It’s Righteous Indignation, Not Hate

Many Americans object when immigration changes their neighborhoods and communities beyond recognition. When they do, they can count on swift criticism from immigration enthusiasts, who are quick to label their reaction as “fear” and “hate.” The proper response, say these moralists, is to “celebrate” the new diversity of peoples, nearly all of whom are “hard-working” folk who just want “the American dream.” Wanting a common culture, they piously intone, is “bigotry.”

Is it really? To be sure, many Americans in the newly “diverse” areas show anger, though just as many, quite often, are more sad than mad. But is anger in such cases inappropriate, or even immoral? The answer most certainly is no — at least if common sense has any say-so on the matter.

Like it or not, people generally prefer the familiar. Human beings, by their nature, desire a sense of belonging, and belonging requires common values. This is not irrational prejudice, but rational practicality. Though diversity may be enjoyable for a vacation, the work-a-day world works best when common ties keep social friction to a minimum.

Agreed upon standards and values, derived from Western culture, have been the source of American success and freedom. Communities of Americans, working in harmony, have achieved impressive civic and material goals without needing government as a rule-maker and a referee for their activities.

Sadly, this harmony is fading as community after community falls victim to the kind of diversity which destroys common purpose. Even when immigrants are hard-working, this does not mean that they that they share all American values and sentiments. To illustrate, the August 1998 issue of National Geographic ran a generally pro-immigration article about New York’s Chinatown. It noted the work ethic of recent Chinese immigrants. The author commented, however, that all he met “[used] the same word for [American] white people. It means ‘barbarian.’”

If the numbers of newcomers in a community are sufficiently large, a clash of cultures — and confusion — will follow. Many natives, feeling like foreigners in their own country will experience a deep sense of alienation, a psychological condition characterized by anger and sadness. Such anger is entirely appropriate, and is justified further by the undemocratic manner through which “diversity” comes about.

Politicians often show no appreciation of their constituents’ feelings toward immigration, or if they do they lie about the consequences. A classic example was Sen. Ted Kennedy’s promise in 1965 that the immigration act of that year would not cause “our cities with a million immigrants annually,” or change the country’s make-up.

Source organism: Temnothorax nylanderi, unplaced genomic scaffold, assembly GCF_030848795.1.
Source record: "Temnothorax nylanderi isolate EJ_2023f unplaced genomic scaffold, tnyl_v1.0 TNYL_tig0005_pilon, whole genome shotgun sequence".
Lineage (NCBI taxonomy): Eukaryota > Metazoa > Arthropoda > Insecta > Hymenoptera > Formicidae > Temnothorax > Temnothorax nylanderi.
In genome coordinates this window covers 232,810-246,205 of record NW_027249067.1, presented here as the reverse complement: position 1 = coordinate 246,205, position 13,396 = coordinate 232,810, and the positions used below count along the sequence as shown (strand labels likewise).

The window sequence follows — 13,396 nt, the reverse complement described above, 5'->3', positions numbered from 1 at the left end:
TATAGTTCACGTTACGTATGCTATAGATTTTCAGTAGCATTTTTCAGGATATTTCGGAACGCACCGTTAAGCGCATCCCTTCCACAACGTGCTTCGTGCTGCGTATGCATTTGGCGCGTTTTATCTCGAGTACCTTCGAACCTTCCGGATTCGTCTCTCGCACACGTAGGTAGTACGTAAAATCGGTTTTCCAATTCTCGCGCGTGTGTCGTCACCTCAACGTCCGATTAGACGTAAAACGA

Why then do diversity advocates want to inflict cultural pandemonium on their fellow citizens? Aside from monetary and political gain, two other explanations are ignorance and treachery. Many elitists favor diversity because they seldom see it in full-blown form. Almost as ironclad as a law of physics is the principle that support for diversity increases in direct proportion to the distance from it.

To economic elites, diversity is the pleasant experience of eating out at some tony ethnic restaurant. Afterwards, commonly, they return home to up-scale homogenous neighborhoods where no one plays loud foreign music all night long or butchers goats in the back yard. Cultural enrichments like these are left to the American masses, along with such amenities as schools where their children are shortchanged because of bilingualism and other immigration-induced fads.

On the treachery side are neo-Marxists in foundations and universities who welcome an alienated and balkanized society. Their network is well-documented in William Hawkins’ book, Importing Revolution.

Flying the banner of “political correctness,” they see themselves as the lords of enlightenment who should properly rule society. When society falls apart, they stand ready to offer their services as mediators and “managers of diversity.”

It is ironic that these types are the first to cry “racism” when challenged. In point of fact, racial antagonism benefits their agenda perfectly, which is why they promote mass immigration and the inevitable misunderstandings it brings.

Most ironic too is how the pro-immigration side constantly harps on the issue of “compassion.” This, they tell us, is what Americans owe all comers. Yet no such empathy is ever available for the heart-felt anguish of patriotic citizens, native and foreign-born, who mourn the incremental loss of their county and way of life. The anger they feel is not hate, but righteous indignation which they have the right — and indeed the duty — to express. Backers of mass-immigration may posture all they like about the “American dream.” For patriotic citizens, their dream is the American nightmare.